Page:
Griffs draw defending champs in home opener

Junior forward Taylor Law scored his first goal of the year as the Canisius College hockey team tied defending Atlantic Hockey champion Air Force 1-1 Thursday night at the Buffalo State Ice Arena.

The Falcons, who won the Atlantic Hockey championship last March drew first blood 11 minutes into the first period after a turnover by freshman defenseman Matthew Backhouse led to a quick centering pass and shot that sailed past junior goaltender Tony Capobianco. Even though the Griffs outshot the visitors by a 12-9 margin, head coach Dave Smith said that the team “was a little tentative” in its breakouts in the period.

Canisius’ passing and skating became more crisp as the game went on and often times dominated the Falcons in the offensive zone. Eventually, the Griffs broke through.

Eighteen seconds after a Canisius power play expired, Law scored on a rebound off of sophomore Braeden Rigney’s shot from the top of the face-off circle to tie the game.

“It was a great play by Rigs,” Law said. “He made sure to get the puck through to the net. I was just fortunate to grab the rebound.”

With the tally and the way Canisius was skating, the momentum of the game was clearly in the Griffs favor, as they held Air Force to only three shots. However, less than two minutes after Law scored, sophomore Matt Grazen checked George Michalke III hard into the glass in the Griffs zone. Michalke immediately went limp and dropped to the ice and began to writhe in pain.

“It was rough,” Law said of Michalke’s situation. “It’s the second time in two home games something like that has happened. It’s never good to see.”

In Canisius’ exhibition game against Ottawa University on Oct. 7, junior Patrick Sullivan was carted off the ice in a precautionary measure after taking a hit. However, he returned to action six days later in Alaska.

As the medical staffs from both teams immediately rushed to Michalke’s aid, Falcons head coach Frank Serratore walked to the Canisius bench, and yelled at the Griffs players and coaches.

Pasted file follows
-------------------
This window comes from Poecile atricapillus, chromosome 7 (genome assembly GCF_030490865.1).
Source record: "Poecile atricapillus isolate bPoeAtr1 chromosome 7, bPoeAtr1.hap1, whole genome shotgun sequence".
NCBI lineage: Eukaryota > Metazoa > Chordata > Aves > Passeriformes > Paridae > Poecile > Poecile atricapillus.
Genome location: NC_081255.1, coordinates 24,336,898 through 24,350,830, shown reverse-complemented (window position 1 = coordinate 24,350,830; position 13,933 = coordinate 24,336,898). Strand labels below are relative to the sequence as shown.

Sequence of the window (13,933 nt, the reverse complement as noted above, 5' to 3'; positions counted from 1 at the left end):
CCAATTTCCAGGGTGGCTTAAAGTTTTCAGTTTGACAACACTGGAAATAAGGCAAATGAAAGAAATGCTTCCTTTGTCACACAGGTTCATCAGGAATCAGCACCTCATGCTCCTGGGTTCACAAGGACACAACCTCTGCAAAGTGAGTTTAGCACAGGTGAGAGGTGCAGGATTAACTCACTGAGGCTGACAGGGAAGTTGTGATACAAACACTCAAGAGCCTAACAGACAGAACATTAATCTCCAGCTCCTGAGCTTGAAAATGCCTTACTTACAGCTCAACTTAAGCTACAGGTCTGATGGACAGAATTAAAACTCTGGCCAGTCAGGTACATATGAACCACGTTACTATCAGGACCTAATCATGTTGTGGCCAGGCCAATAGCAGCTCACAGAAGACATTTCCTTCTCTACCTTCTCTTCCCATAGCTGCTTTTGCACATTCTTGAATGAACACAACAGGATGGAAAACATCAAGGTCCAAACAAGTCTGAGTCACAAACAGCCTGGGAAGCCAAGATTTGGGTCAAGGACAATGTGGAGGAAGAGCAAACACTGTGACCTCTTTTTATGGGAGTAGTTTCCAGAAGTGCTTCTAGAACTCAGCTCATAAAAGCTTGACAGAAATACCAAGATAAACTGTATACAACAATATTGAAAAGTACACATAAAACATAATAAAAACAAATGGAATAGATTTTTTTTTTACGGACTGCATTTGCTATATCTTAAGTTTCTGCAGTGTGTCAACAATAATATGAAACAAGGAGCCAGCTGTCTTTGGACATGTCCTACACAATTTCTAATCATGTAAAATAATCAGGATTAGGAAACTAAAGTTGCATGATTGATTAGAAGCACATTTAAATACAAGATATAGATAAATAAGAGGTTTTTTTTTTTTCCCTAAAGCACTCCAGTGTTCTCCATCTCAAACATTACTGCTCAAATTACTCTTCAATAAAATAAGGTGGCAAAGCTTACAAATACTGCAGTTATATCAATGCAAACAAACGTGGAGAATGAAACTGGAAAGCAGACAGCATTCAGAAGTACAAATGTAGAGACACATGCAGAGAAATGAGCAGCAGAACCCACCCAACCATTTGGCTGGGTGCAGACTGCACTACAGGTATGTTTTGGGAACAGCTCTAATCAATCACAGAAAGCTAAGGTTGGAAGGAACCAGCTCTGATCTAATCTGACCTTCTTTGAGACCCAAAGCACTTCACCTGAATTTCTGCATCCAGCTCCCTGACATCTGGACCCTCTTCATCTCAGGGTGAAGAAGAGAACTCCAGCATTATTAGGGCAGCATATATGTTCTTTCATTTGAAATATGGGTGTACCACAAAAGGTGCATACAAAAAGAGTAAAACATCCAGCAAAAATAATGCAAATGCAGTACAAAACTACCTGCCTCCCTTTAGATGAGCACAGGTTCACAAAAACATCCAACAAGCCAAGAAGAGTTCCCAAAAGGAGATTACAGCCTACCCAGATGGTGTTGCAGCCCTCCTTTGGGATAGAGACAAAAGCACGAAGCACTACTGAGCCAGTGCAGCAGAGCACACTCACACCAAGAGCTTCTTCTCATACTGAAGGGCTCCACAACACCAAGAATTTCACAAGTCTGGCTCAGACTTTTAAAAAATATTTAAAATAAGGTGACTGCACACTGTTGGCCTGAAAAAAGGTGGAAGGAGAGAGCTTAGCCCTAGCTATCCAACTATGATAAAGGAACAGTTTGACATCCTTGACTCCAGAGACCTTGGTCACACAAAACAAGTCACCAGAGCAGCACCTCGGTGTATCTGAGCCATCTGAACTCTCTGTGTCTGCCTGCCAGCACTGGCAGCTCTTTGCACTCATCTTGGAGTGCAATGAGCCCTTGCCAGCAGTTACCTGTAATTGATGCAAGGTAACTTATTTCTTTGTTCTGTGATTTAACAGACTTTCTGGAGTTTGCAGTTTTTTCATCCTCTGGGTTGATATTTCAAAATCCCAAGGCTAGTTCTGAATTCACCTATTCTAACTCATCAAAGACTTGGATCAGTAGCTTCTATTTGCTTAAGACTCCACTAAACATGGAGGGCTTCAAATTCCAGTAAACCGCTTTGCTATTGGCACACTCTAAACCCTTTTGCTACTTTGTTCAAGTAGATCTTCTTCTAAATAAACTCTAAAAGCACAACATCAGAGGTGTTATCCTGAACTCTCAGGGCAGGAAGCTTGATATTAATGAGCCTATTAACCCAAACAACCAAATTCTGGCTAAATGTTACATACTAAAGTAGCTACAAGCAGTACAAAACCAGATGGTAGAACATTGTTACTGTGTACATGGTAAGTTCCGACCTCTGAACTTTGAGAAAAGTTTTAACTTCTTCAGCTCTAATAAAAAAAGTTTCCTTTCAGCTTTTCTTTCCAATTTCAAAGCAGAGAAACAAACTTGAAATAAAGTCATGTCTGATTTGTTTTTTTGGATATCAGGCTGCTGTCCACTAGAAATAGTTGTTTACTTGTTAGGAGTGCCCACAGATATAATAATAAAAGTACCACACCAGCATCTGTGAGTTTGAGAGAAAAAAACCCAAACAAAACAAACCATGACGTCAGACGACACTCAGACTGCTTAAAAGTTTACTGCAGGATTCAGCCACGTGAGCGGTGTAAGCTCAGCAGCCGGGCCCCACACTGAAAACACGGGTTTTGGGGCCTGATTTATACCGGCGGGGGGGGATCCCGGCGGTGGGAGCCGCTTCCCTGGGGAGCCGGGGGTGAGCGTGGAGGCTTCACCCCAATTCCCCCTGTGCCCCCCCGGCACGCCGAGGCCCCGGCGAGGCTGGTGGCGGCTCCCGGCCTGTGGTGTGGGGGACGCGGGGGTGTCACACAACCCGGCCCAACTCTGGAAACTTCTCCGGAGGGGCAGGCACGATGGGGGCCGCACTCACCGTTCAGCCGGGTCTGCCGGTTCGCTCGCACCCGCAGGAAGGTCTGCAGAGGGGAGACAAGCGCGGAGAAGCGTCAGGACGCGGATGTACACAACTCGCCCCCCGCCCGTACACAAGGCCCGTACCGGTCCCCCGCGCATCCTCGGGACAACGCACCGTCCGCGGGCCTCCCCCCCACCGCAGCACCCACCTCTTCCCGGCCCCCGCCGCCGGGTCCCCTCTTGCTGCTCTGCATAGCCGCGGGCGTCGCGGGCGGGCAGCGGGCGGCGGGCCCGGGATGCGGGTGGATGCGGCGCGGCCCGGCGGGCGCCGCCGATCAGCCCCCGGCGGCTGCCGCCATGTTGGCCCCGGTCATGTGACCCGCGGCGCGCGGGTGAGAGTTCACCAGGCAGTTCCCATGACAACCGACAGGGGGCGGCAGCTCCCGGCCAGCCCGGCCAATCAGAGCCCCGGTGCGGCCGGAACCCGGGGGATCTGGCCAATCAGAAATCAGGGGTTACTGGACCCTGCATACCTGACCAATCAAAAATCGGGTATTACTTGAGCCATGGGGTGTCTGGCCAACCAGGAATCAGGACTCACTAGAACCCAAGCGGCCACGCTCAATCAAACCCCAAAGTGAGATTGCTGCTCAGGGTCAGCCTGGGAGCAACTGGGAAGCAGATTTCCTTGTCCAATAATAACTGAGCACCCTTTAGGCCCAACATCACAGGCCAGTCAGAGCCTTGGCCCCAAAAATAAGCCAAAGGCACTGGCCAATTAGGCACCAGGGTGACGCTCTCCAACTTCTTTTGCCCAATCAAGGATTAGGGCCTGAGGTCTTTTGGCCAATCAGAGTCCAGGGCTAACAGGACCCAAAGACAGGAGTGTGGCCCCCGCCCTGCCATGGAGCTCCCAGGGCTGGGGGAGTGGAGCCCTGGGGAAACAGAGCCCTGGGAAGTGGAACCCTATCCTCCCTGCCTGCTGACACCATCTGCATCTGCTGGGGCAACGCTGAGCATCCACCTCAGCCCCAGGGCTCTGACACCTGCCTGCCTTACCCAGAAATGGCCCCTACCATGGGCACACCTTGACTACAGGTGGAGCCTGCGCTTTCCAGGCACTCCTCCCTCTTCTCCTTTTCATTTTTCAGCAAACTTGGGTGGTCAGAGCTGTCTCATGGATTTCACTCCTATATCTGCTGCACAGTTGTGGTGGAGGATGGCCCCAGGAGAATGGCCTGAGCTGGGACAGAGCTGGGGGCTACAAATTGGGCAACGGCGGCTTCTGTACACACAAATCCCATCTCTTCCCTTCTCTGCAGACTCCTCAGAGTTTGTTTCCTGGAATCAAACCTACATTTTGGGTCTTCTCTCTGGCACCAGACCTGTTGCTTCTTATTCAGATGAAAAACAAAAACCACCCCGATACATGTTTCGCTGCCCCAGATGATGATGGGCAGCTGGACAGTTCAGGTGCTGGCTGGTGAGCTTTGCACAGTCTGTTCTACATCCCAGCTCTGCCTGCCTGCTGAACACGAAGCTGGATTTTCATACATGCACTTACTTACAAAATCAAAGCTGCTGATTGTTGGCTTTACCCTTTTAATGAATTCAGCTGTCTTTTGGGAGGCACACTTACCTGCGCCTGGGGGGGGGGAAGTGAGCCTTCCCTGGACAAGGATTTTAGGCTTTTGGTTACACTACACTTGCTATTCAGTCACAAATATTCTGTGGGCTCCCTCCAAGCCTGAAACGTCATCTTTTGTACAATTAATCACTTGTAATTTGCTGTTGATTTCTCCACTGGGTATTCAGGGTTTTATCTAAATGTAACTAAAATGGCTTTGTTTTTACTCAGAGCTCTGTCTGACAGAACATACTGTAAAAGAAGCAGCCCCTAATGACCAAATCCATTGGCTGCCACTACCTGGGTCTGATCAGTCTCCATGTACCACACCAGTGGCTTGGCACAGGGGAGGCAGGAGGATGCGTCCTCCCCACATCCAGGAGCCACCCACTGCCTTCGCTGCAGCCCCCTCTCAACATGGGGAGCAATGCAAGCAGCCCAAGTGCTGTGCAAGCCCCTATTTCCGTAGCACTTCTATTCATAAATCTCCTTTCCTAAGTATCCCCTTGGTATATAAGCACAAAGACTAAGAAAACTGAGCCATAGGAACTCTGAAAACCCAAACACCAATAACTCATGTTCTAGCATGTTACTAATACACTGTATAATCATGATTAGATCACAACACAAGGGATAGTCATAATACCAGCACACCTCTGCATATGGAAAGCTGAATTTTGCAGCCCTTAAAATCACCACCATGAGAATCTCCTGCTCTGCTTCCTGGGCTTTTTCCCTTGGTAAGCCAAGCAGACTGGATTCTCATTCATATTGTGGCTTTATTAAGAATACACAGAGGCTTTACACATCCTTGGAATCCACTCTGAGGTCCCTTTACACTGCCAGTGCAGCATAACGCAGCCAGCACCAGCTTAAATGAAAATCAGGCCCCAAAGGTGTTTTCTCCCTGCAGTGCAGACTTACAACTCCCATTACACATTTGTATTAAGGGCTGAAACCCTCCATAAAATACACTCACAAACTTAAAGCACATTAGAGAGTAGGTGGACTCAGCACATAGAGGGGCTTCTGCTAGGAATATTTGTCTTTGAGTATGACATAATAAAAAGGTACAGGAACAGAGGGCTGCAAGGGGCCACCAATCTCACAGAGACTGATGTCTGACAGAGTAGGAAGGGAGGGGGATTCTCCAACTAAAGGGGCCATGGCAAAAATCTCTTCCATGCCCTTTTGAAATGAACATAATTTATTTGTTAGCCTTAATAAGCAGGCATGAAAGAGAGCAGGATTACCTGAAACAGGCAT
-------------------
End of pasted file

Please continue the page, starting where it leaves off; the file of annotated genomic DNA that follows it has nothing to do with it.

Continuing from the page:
After being immobilized, Michalke was carted off ice on a stretcher to the applause of the crowd. Serratore and the Canisius bench were both given offsetting unsportsmanlike penalties. Grazen was given a five-minute penalty for checking from behind and a game disqualification. Coming into the game, Air Force was clicking at a 16.7 percent rate on the power play and had a chance to take back momentum. However, the long break in play because of the injury didn’t shake the Griffs’ focus.

“[During the delay] we looked over at [Michalke] to see if he was alright, but we were talking about the upcoming kill,” Law said.

The Falcons mustered only mustered three shots on Capobianco on the five-minute man-advantage and there were key blocks by the Canisius penalty-killers.

The fact that the kill was split over two periods also allowed the Griffs to maintain their composure and stick to their system, a situation head coach Dave Smith called “fortunate.”

Canisius continued to skate hard and play physical, giving the Falcons all they could handle, however, the Griffs could not break through. Sophomore Mitch McCrank had a very good chance to score the go-ahead goal on a one-timer with less than five minutes left in regulation, however, Air Force goaltender Jason Torf denied him with his pads.

The game headed to overtime, with Canisius registering the only two shots in the frame, including a very good opportunity by Sullivan off a rebound. Despite not being able to get the extra point in the standings, the Griffs made a statement.

“I thought our guys were ready and prepared,” Smith said. “I liked our game a lot.”

The Griffs also proved that they are able to dictate the pace of the game with their physical play, even against one of the bigger lineups in Atlantic Hockey.

The road for the team doesn’t get any easier, as it is set to face the University of Minnesota, who is the No. 2-ranked team in the nation on Sunday.

“It’s a big game for a lot of us, especially for the Minnesota guys,” Law said.

Juniors Ryan Bohrer and Ben Danford, as well as sophomore Keegan Asmundson are all Minnesota natives. Senior Preston Shupe is also going to be welcoming family members from his nearby hometown of Weyburn, Saskatchewan. The team will also be attending Minnesota’s football tilt against Purdue no Saturday.

Despite the players looking forward to being in a big-time atmosphere and being with friends and family, Smith says his team needs to take care of business.

“There’s a lot of fun, pretty neat distractions, but we’re there to play hockey,” Smith said. “[The distractions] don’t get you shots on net or wins.”


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